Which leaves afternoons like the recent one against Hereford endorsed but not enjoyed. City’s first half display had merited more than the one goal, but the second half defensive retreat in holding the narrow lead against a team at the bottom of the league was uninspiring and difficult to watch. It would be wrong to say that it was the performance Taylor had wanted to see from his players too – he admitted it was a poor second half display after the game – but such afternoons are becoming a regular occurrence.

And that’s where it’s becoming a bit disengaging to many supporters. If more regular defensive-minded wins like we saw against Hereford and at Bury will take City into League One next season we’ll all be delighted, but that doesn’t mean we’ll fully-enjoy the journey. And if we can’t enjoy winning games of football, what is the point of it all?

When Taylor’s City have been good they’ve been great to watch. The Cheltenham home win was the season’s high-water mark in quality of performance, the Oxford thrashing that followed two weeks later was more memorable and left us all feeling rather giddy with excitement. But with more games like Hereford and even the frustrating defeats to Wycombe and Macclesfield, it suggests the Cheltenham and Oxford wins were Taylor’s City on very top form rather than playing a level they can achieve on a regular basis.

Winning is important, but another key aspect of football supporting is the bond you have with your team. This season there are certainly plenty of players I admire – Tommy Doherty is a joy to watch, while Lee Hendrie and Omar Daley have put in some superb displays. I also have strong affection for the former non-league players – James Hanson, David Syers, Steve Williams and Jon McLaughlin – plus our homegrown talent Luke O’Brien. But in general, the relationship between supporter and other players is more distant and cool.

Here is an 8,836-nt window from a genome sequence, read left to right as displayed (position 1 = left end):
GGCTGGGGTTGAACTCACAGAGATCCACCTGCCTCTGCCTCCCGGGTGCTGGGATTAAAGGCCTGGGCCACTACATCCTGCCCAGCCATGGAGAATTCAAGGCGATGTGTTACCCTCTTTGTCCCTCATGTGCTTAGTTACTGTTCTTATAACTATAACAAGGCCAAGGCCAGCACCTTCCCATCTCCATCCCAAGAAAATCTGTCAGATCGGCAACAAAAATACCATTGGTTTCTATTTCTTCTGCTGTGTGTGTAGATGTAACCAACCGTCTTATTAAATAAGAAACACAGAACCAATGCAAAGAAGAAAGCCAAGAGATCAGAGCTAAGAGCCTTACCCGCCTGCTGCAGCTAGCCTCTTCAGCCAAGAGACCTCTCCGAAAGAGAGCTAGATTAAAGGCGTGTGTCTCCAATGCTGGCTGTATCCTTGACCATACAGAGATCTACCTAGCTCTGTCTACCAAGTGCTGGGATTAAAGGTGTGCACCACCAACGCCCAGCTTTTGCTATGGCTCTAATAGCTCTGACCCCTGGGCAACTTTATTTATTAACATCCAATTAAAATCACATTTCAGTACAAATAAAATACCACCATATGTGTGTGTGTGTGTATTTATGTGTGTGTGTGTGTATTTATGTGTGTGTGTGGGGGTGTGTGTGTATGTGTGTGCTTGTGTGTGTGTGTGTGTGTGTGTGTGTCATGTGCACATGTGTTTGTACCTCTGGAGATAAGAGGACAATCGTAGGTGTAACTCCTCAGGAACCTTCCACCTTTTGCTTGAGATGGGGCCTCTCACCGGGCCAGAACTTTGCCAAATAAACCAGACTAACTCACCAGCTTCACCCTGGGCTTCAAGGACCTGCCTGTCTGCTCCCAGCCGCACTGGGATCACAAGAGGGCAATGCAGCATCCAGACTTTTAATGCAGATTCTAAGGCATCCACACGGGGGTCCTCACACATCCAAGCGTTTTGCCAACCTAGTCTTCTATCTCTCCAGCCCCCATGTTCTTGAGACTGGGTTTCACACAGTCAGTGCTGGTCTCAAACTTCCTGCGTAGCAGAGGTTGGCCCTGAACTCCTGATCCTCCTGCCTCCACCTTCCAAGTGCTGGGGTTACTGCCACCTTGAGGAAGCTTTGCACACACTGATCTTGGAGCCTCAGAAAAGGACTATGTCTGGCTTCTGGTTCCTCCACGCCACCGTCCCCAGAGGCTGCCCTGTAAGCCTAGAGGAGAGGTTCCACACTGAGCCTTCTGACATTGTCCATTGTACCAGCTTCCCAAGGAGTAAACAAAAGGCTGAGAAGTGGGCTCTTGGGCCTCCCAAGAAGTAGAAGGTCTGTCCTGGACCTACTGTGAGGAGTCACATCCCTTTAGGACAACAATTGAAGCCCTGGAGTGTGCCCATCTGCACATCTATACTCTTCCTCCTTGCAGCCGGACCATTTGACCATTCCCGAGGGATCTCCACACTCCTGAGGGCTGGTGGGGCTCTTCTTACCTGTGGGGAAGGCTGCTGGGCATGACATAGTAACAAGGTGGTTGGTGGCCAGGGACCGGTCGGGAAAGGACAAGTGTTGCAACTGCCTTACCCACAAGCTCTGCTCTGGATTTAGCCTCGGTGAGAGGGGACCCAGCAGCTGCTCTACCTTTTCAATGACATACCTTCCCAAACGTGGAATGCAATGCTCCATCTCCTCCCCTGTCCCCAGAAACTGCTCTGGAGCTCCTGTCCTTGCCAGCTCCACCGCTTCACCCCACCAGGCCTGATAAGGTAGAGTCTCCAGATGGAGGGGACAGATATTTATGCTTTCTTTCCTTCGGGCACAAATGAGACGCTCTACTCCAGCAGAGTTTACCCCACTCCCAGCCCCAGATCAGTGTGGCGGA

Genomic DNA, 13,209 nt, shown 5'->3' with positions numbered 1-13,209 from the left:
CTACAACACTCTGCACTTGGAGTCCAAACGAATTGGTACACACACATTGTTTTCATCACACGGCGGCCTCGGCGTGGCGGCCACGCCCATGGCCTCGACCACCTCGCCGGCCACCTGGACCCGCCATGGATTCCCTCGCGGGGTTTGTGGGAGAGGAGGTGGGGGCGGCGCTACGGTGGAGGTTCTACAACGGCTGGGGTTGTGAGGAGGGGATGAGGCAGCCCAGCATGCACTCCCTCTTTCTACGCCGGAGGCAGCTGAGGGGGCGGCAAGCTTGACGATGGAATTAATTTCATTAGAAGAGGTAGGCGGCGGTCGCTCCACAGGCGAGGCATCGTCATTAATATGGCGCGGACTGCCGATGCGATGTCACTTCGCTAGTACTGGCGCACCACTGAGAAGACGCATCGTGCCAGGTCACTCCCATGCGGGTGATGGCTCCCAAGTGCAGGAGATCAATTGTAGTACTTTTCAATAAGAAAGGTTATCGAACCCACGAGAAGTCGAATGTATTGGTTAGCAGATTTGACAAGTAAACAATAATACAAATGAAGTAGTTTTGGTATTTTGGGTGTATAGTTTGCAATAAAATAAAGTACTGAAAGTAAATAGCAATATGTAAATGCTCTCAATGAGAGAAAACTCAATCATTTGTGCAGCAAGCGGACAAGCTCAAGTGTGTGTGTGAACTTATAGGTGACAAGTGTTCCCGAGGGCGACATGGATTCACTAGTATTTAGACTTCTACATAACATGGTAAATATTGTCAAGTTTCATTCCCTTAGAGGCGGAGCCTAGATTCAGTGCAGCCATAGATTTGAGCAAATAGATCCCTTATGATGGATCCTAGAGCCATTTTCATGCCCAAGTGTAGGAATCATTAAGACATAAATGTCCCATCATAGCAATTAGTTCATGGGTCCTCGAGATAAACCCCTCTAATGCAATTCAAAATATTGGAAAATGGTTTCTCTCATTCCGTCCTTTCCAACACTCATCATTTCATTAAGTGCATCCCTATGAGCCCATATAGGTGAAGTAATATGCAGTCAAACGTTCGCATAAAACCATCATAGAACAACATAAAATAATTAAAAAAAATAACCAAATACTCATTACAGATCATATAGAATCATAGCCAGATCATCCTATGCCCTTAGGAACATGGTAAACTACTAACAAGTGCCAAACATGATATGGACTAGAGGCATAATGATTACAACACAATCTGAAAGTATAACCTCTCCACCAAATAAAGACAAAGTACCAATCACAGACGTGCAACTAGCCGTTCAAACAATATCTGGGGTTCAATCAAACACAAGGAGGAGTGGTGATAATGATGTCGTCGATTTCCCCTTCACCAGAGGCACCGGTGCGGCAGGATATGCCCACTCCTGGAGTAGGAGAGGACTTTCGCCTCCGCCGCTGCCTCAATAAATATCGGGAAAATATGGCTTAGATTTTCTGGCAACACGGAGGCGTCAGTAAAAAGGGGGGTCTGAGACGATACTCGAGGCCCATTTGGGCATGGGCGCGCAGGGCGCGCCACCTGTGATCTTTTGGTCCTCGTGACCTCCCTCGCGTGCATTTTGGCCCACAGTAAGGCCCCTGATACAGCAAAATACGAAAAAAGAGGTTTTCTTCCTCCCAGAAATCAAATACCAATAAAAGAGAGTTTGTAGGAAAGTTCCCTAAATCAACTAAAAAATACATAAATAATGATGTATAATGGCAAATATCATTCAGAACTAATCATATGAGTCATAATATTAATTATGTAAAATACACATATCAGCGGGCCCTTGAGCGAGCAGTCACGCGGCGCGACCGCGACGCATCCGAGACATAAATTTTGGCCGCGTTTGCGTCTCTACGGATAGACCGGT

I write this having only missed two league games this season (plus I didn’t see two of City’s four cup games) and I am used to feeling ‘close’ to the players, through travelling up and down the country to cheer them on. But that affection between players and supporters which was so evident in recent seasons seems less to me this season. It doesn’t help that there are so many loan players who form part of the starting eleven each week, but sometimes in away games you’d like to see the players look a bit happier to see us before kick off and be a bit more prepared to applaud us at full time; rather than a half-heartededly clap from the half way line, like we received at Wycombe in our last away game. Michael Flynn is missed in so many ways.

The four wins out of five undoubtedly recaptured that missing enthusiasm and showed what this team is capable of, and it’s not just for the health of City’s league position that we all hope such heights can be realised on a more regular basis. For now, it’s hoped that the eventual resuming of City’s season will thaw out current levels of cynicism and restore that joy of following  the Bantams, which is felt even in difficult times.

Because personally I want to care more about City’s season than I do right now. I want the highs to feel better, even if it means the lows have to be greater too. I want to load up the Telegraph & Argus website on a Monday morning and feel connected by what’s going on at the club, rather than experiencing bordom at reading another interview from an underachieving loan player unsure about his long-term future.

I want this mission of getting promoted out of League Two to be enjoyable and engaging, rather than feeling like a task that has to be completed before the fun can resume again.